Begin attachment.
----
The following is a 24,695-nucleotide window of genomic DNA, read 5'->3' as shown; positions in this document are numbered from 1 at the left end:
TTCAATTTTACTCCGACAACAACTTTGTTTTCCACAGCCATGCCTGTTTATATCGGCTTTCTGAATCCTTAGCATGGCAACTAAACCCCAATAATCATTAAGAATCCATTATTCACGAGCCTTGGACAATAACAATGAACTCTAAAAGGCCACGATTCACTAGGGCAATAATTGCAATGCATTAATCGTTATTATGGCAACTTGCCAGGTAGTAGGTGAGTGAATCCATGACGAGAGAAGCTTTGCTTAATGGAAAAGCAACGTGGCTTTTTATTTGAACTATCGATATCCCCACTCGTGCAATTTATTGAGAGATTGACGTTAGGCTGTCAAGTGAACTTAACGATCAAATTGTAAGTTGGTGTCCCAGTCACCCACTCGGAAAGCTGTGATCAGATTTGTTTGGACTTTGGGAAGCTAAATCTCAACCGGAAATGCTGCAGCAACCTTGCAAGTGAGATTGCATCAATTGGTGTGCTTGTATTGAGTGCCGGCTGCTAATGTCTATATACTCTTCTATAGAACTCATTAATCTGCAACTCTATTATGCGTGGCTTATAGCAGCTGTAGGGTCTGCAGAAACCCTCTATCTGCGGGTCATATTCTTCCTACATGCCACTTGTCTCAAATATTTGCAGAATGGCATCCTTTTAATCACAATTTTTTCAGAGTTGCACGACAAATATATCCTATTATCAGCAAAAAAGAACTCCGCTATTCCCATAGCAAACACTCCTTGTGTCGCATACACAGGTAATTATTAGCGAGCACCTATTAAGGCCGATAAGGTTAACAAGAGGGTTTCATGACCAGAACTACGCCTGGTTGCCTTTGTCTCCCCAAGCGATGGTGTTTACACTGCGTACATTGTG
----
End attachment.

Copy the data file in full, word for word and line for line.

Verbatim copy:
The following is a 24,695-nucleotide window of genomic DNA, read 5'->3' as shown; positions in this document are numbered from 1 at the left end:
TTCAATTTTACTCCGACAACAACTTTGTTTTCCACAGCCATGCCTGTTTATATCGGCTTTCTGAATCCTTAGCATGGCAACTAAACCCCAATAATCATTAAGAATCCATTATTCACGAGCCTTGGACAATAACAATGAACTCTAAAAGGCCACGATTCACTAGGGCAATAATTGCAATGCATTAATCGTTATTATGGCAACTTGCCAGGTAGTAGGTGAGTGAATCCATGACGAGAGAAGCTTTGCTTAATGGAAAAGCAACGTGGCTTTTTATTTGAACTATCGATATCCCCACTCGTGCAATTTATTGAGAGATTGACGTTAGGCTGTCAAGTGAACTTAACGATCAAATTGTAAGTTGGTGTCCCAGTCACCCACTCGGAAAGCTGTGATCAGATTTGTTTGGACTTTGGGAAGCTAAATCTCAACCGGAAATGCTGCAGCAACCTTGCAAGTGAGATTGCATCAATTGGTGTGCTTGTATTGAGTGCCGGCTGCTAATGTCTATATACTCTTCTATAGAACTCATTAATCTGCAACTCTATTATGCGTGGCTTATAGCAGCTGTAGGGTCTGCAGAAACCCTCTATCTGCGGGTCATATTCTTCCTACATGCCACTTGTCTCAAATATTTGCAGAATGGCATCCTTTTAATCACAATTTTTTCAGAGTTGCACGACAAATATATCCTATTATCAGCAAAAAAGAACTCCGCTATTCCCATAGCAAACACTCCTTGTGTCGCATACACAGGTAATTATTAGCGAGCACCTATTAAGGCCGATAAGGTTAACAAGAGGGTTTCATGACCAGAACTACGCCTGGTTGCCTTTGTCTCCCCAAGCGATGGTGTTTACACTGCGTACATTGTG